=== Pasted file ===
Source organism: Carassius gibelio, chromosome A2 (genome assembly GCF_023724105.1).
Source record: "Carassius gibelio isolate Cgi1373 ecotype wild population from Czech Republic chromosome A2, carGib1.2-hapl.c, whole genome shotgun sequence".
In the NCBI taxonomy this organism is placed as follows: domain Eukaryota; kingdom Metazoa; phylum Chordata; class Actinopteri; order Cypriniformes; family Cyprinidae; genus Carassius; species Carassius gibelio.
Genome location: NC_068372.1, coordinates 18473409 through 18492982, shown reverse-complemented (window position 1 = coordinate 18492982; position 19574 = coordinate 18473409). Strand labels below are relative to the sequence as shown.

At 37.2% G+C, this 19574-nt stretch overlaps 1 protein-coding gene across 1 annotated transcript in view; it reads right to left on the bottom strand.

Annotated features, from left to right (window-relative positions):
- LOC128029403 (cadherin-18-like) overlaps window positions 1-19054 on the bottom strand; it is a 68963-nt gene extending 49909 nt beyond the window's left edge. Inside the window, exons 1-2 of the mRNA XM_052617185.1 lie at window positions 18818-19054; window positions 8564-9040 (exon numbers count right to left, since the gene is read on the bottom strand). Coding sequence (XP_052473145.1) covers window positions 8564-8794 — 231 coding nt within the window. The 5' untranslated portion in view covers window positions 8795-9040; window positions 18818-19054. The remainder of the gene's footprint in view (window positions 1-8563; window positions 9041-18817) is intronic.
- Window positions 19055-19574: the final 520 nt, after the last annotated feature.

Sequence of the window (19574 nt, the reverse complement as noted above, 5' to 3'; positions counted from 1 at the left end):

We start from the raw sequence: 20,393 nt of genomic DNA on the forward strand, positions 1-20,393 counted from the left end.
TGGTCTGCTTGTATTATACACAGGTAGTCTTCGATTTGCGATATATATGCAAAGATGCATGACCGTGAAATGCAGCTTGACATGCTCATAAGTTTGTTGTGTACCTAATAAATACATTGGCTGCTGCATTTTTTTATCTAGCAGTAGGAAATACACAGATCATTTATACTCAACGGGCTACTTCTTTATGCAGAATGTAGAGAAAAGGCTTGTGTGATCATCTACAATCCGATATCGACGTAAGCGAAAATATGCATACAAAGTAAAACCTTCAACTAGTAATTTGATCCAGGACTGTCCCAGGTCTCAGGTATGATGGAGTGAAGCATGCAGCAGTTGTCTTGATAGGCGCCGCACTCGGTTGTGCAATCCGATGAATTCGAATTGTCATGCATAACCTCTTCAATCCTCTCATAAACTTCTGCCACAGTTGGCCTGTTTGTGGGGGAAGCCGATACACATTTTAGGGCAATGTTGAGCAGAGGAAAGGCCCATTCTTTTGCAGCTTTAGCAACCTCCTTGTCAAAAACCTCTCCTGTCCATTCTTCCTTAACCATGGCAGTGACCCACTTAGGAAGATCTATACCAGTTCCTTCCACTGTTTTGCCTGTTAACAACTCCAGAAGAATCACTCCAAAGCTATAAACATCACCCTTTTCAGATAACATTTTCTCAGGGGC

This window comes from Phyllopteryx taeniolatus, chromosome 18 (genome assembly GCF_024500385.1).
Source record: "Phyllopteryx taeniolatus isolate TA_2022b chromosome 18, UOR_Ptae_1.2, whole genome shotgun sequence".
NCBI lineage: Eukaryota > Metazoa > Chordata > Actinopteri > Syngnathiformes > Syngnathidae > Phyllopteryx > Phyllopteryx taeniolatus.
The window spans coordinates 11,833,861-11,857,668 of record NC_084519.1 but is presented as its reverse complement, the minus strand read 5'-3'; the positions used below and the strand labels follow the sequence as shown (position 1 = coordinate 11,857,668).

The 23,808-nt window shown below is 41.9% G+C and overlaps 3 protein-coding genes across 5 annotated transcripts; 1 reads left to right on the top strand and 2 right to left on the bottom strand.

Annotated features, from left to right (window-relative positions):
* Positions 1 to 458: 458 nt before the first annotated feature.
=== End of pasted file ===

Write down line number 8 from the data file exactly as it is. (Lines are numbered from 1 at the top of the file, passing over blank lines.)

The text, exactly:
- Window positions 19055-19574: the final 520 nt, after the last annotated feature.